In 1978, before Factory existed, Joy Division got some studio time from RCA (who had an office in Manchester at the time). The session didn’t go very well and they almost walked out. It was suggested that they record a cover of version of N.F. Porter’s northern soul classic Keep On Keeping On. Hooky says they could never do covers, they never turned out well, they couldn’t work out the parts, but in this case they kept the guitar riff which became Interzone. It would be one of the ten songs that became Unknown Pleasures, recorded in Stockport’s Strawberry Studios with Martin Hannett in 1979. Hooky and Bernard hated Unknown Pleasures. Hannett took away their aggressive, punky live sound and made it something else, something with space and atmosphere and a doomy sense of things going wrong. Everyone else loved it. The rest, as they always say, is history.

Keep On Keeping On

Interzone

Colours In The Air

While looking for something else I found a CD I’d forgotten I owned- Zero: A Martin Hannett Story 1977- 1991. It’s a compilation of songs recorded and produced by Hannett, from Boredom by Buzzcocks onward. Zero is a really good compilation, even with U2’s presence, showing the range and depth of Hannett’s talents and the importance of the man to the sound of some key bands. The final song on the CD is World Of Twist’s 1991 cover of She’s A Rainbow and it struck me that this week’s posts were developing a cover versions theme and that I should go with the flow.

World Of Twist are much missed in some corners not least round here- they got pulled along in the early 90s Manchester slipstream but didn’t really fit in with the sound or the look. Their cover of She’s A Rainbow was originally a B-side to their debut single The Storm and then re-appeared in 1992 in various guises and with remixes as the record label attempted to get a hit and some sales. The version here was one of the last songs Hannett worked on before his death in April 1991 aged just 41. In a way She’s A Rainbow was one of World Of Twist’s less interesting songs, a pretty straight cover version and it doesn’t really show Hannett’s peculiar production genius especially either. But it’s fun and fits in with the group’s aesthetic.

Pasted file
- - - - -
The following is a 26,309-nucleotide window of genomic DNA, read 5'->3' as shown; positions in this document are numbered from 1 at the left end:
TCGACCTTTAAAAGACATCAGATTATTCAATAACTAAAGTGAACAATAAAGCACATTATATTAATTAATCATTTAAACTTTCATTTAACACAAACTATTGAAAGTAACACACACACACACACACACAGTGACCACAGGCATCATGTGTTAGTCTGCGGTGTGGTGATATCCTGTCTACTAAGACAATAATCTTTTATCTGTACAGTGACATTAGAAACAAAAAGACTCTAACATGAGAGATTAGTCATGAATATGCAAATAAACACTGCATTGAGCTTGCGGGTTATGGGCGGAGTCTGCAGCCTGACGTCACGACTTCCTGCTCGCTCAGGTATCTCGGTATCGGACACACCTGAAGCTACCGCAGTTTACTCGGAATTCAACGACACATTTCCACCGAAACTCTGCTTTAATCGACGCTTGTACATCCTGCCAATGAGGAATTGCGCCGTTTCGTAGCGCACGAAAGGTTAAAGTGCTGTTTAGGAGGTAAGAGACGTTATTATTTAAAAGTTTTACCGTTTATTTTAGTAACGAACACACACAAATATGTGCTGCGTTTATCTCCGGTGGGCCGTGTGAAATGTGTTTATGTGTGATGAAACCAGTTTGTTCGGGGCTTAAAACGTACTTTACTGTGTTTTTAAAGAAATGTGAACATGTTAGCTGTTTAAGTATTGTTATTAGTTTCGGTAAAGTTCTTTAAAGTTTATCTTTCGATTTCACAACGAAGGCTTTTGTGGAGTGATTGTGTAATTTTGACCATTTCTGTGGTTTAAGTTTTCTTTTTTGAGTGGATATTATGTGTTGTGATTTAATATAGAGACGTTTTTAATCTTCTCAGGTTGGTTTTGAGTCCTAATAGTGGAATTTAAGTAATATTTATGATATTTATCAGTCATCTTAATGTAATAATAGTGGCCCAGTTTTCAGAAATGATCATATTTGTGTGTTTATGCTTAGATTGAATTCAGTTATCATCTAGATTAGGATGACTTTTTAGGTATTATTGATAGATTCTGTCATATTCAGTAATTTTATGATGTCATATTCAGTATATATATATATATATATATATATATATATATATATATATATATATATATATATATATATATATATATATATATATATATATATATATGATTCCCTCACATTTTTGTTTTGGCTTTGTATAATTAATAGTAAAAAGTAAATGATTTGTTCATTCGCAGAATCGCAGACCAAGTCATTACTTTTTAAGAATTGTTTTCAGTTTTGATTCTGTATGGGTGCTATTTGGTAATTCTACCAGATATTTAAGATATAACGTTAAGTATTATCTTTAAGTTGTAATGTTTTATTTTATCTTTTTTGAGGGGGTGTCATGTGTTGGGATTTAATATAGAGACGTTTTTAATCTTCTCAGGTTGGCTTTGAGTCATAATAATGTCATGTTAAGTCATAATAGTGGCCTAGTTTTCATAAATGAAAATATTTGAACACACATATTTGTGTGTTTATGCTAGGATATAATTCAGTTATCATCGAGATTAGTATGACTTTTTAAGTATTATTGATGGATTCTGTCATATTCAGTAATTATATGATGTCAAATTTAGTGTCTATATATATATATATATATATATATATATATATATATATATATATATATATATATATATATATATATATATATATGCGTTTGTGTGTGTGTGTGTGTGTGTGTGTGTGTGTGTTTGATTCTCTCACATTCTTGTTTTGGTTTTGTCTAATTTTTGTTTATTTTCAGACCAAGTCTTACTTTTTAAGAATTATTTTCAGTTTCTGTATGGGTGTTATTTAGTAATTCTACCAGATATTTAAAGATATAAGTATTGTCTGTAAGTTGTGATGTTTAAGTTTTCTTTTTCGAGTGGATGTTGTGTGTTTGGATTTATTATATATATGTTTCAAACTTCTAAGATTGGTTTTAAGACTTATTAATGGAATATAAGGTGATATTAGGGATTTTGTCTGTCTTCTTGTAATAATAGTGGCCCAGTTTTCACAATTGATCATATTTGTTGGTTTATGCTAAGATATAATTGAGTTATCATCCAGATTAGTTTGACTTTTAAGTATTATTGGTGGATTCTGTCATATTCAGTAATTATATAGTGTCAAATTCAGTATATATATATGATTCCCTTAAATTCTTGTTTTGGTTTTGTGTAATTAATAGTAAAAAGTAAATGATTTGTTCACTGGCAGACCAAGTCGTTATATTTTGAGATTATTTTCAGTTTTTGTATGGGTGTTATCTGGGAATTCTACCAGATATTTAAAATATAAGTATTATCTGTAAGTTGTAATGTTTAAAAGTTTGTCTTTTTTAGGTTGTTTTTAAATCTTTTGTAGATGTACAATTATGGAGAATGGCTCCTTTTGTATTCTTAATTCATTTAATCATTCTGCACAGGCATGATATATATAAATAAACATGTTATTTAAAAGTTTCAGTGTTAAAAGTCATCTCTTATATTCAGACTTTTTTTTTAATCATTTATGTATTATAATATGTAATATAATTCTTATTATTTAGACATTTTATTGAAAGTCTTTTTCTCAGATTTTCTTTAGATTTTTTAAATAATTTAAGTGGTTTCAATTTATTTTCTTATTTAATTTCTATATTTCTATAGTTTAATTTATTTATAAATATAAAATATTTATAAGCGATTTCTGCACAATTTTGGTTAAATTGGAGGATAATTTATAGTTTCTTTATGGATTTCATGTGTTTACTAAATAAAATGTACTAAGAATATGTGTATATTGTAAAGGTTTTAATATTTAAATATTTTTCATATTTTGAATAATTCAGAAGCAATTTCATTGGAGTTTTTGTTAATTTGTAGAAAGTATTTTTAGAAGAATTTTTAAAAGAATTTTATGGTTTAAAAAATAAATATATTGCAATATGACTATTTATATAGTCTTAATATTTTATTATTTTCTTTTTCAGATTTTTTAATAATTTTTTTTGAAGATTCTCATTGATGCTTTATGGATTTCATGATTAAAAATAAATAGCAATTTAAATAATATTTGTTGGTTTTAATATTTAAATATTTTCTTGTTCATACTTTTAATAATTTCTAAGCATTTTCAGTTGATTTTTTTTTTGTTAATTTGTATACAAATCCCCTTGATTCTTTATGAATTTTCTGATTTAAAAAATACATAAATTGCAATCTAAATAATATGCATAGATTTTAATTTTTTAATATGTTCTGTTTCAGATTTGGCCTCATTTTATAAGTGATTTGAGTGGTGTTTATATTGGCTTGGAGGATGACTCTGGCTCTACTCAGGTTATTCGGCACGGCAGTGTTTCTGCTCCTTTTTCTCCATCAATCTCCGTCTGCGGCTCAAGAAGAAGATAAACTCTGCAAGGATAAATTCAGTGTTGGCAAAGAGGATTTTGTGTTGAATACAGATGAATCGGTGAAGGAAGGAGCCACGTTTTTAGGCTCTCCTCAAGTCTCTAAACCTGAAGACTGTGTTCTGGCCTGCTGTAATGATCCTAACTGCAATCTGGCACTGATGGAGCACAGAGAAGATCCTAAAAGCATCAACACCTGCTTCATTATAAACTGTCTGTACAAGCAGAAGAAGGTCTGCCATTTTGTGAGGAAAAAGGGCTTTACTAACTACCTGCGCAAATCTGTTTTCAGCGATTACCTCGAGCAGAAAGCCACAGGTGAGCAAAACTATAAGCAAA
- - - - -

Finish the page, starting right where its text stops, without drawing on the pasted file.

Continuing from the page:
She’s A Rainbow

Hannett lost five years in the 80 to heroin addiction and the groundbreaking productions he did in the late 70s and early 80s especially with the Factory bands- Joy Division, New Order, Durutti Column, Section 25, ACR- was well behind him and unlikely to be equalled (although he really pulled it out of the bag with Bummed).

The original of She’s A Rainbow was on The Rolling Stones 1967 album Their Satanic Majesties Request, a lightweight, pretty tune, sing-song psychedelia with la la la backing vocals, Nicky Hopkins on piano and some Brian Jones Mellotron. A most un-Stonesy single and song, coming at a mid-point between Paint It Black and Jumping Jack Flash.

She’s A Rainbow

 

Ceremony

I’d forgotten until I posted Galaxie 500 last week that they did a cover of Ceremony, a B-side on the 12″ of Blue Thunder.

Ceremony

Galaxie 500 slow it down and make it a bit looser than the original. Dean Wareham’s guitar playing is stellar, just enough distortion and fuzz and the drums are less mechanical than Stephen Morris’ and avoid the tom toms completely.  It’s a slow burn affair, less quiet-loud-quiet than New Order’s versions of the song.